As mentioned above, historical-structural theories tend to portray migrants as relatively passive actors or victims who are pushed around the globe by the macro-forces of global capitalism. Because they focus on the behaviour of actors (individual migrants) and may therefore come across as more ‘agentic’ at first sight, functionalist theories basically argue the same and do not ascribe much, if any, real agency – and therefore power – to migrants. Push–pull and neo-classical gravity models (the latter borrowed from the natural sciences) basically assume that people will migrate if the benefits of migration exceed the costs. This reflects an implicit assumption that people are motivated by individual cost-benefit calculations aimed at income or utility maximisation and will therefore react in automatic, universal and predictable ways to external stimuli or ‘push’ and ‘pull’ factors. As already embedded in the very semantics of the ‘push’ and ‘pull’ terminology, which we therefore need to reject, this reduces people to objects who operate in a social vacuum and who lack a will, perceptions and preferences of their own as well as the ability to actively and subjectively choose between different options.Footnote 2 Functionalist theories and actor-focused empirical applications such as ‘agent-based modelling’, should, however insightful they can be, therefore not be misidentified as ‘agentic’ theories.
Conventional migration theories tend to ignore five vital issues with regard to migratory agency. First, people’s access to economic (material), social (other people), cultural (ideas, knowledge and skills) and bodily (good health, physical condition and habitus) resources shapes their ability to move (or, conversely, their ability to stay), their preferences and aspirations (to stay or to go), their choice in terms of destinations and their ability to obtain work, housing, education and legal status while protecting themselves against abuse and exploitation. Because of social hierarchies and structural inequality, such access to migratory resources tends to be unequally distributed within and across communities and societies.
Second, people’s perceptions of the ‘good life’ and, hence, their life aspirations, vary hugely across different social and cultural contexts. In addition, such aspirations are anything but fixed and tend to change as people move through their life course and as societies change. Depending on people’s subjective life aspirations as well as their (equally) subjective perceptions of opportunities ‘here’ and ‘there’, they may – or may not – develop a desire to migrate. It is therefore unrealistic to simply assume that dissimilar social groups will develop similar aspirations and tendencies to migrate even when exposed to similar set of external factors or stimuli or ‘push’ and ‘pull’ factors.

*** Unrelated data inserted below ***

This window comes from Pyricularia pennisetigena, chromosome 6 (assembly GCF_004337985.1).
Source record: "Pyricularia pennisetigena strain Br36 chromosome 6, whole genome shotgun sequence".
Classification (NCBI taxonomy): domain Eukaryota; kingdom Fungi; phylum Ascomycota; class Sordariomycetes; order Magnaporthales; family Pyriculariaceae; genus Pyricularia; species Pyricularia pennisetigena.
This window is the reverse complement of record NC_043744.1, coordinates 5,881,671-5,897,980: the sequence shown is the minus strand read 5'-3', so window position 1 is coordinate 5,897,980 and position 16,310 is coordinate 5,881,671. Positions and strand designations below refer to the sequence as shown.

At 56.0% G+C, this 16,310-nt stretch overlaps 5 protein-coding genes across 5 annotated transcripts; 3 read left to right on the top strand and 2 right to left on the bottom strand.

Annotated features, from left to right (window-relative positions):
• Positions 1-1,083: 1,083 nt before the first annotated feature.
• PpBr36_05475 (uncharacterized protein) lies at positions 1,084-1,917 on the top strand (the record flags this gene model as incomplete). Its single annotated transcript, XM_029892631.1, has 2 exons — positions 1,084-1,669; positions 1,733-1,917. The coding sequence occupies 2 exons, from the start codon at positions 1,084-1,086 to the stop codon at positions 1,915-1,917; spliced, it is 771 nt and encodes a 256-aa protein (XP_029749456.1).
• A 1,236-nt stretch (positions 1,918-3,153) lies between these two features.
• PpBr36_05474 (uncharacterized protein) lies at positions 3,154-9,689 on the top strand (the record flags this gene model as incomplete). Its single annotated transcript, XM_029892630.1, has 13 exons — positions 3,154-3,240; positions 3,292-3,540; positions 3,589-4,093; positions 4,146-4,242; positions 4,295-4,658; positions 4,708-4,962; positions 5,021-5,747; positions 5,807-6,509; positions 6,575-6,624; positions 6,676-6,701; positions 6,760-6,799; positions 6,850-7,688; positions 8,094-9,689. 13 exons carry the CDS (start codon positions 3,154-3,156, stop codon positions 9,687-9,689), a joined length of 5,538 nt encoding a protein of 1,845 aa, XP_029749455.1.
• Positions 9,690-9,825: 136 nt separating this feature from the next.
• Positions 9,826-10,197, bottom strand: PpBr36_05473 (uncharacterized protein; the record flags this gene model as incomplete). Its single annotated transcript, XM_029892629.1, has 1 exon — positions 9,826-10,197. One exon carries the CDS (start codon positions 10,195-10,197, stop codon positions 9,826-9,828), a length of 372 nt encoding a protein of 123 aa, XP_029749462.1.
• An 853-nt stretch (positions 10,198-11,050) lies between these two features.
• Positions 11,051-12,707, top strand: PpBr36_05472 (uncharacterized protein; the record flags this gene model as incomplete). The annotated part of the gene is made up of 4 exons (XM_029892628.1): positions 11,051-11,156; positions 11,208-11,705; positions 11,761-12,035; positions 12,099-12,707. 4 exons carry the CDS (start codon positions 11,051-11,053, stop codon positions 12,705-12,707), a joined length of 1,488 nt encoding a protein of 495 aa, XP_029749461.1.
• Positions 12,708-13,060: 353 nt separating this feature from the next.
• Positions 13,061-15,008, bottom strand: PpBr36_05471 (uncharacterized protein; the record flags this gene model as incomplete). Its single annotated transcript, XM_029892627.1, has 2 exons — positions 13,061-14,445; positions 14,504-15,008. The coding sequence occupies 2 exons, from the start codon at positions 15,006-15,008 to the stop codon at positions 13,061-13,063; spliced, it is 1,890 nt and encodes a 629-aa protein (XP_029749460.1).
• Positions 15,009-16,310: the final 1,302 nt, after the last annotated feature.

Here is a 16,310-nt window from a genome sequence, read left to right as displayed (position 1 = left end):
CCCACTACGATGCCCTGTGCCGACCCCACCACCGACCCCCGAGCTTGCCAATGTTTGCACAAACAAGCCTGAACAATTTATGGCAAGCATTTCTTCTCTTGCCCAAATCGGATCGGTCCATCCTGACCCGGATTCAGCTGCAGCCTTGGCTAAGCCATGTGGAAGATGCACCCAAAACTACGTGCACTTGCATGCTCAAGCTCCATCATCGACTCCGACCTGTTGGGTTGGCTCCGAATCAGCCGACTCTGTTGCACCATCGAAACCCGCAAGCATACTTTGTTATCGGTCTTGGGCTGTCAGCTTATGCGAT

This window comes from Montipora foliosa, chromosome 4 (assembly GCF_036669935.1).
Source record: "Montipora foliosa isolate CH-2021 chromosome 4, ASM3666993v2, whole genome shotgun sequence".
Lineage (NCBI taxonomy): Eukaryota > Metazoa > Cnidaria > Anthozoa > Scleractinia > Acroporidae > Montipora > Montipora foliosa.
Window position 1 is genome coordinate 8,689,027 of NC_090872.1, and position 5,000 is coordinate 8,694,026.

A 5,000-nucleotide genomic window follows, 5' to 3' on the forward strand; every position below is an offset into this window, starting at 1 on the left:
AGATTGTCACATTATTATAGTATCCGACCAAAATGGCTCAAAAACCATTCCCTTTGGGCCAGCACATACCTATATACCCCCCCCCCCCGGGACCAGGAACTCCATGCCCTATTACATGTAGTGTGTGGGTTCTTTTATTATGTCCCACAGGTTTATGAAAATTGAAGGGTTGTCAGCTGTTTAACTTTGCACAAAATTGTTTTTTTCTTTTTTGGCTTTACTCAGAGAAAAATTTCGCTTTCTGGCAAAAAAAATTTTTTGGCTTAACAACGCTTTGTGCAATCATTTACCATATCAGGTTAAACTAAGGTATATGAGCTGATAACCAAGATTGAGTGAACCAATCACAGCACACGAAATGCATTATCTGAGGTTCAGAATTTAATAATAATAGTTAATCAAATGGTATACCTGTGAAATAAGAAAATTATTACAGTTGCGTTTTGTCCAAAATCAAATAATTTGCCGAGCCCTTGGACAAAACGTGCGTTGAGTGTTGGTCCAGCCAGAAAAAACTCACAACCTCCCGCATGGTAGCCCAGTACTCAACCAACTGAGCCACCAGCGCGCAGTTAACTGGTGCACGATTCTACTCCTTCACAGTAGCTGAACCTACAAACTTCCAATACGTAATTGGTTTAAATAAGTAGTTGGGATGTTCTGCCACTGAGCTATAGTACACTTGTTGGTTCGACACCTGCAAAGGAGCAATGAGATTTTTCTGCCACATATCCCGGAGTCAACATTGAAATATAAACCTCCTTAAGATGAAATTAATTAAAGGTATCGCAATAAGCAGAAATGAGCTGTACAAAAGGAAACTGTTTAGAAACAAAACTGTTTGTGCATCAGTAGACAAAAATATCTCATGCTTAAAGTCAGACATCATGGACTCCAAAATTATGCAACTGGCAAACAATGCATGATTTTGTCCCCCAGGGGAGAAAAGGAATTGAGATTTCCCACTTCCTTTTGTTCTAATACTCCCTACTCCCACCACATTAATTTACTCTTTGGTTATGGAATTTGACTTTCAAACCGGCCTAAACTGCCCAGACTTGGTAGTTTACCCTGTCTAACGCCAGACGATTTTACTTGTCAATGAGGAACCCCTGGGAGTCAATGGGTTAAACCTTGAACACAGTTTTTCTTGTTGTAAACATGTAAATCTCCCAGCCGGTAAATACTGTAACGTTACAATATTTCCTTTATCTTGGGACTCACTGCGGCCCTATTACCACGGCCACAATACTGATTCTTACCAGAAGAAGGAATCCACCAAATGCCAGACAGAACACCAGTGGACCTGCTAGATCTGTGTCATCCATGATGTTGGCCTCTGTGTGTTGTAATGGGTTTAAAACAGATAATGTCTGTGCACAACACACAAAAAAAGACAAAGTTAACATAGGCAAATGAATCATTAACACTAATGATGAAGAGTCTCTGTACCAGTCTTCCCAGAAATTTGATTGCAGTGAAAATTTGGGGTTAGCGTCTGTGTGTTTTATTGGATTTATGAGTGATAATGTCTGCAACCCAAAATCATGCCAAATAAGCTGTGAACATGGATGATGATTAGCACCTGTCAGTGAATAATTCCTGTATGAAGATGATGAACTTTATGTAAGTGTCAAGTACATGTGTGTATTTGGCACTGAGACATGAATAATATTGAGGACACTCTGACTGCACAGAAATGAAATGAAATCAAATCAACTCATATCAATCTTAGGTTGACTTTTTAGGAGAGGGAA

Third, people do not uniquely migrate out of an instrumental ‘means-to-an-end’ desire to achieve aspired levels of wealth or living standards but may also value migration for more intrinsic reasons – such as wanderlust, curiosity and an innate desire to break free and discover new horizons. This means that not only the ‘functional’ but also the intrinsic, subjective value which people ascribe to mobility should be given a serious place in migration theory. Across societies and throughout history, particularly young people have often harboured a strong desire to leave home – at least temporarily – for a variety of reasons, from the socio-psychological need to separate from their parents, proving their independence and as a rite de passage marking their transition to adulthood. ‘Gap years’ and working holidays are not necessarily a unique prerogative of privileged Western youth but can also be seen as a modern manifestation of a more universal intrinsic desire of many young people to move and discover the world – before settling down. Berriane et al. (2013), for instance, observed that quite a number of sub-Saharan migrants in Morocco frame their journey in terms of ‘adventure’ and the desire to try out life elsewhere and should not, therefore, be automatically crunched into the stereotypical categories of marginalised or ‘desperate’ economic migrants or refugees.
Fourth, conventional migration theories fail to incorporate mobility and immobility in the same conceptual framework. This is necessary because movement is as much the norm as is sedentary life – and many people experience both over their lifetime. Modern sedentary lifestyles assume residency – but changing residency requires migration. This implies that we need to embed our understanding of migration within broader theoretical frameworks that include non-migratory mobility and people’s desire to move as well as to stay put and have a place ‘to live’.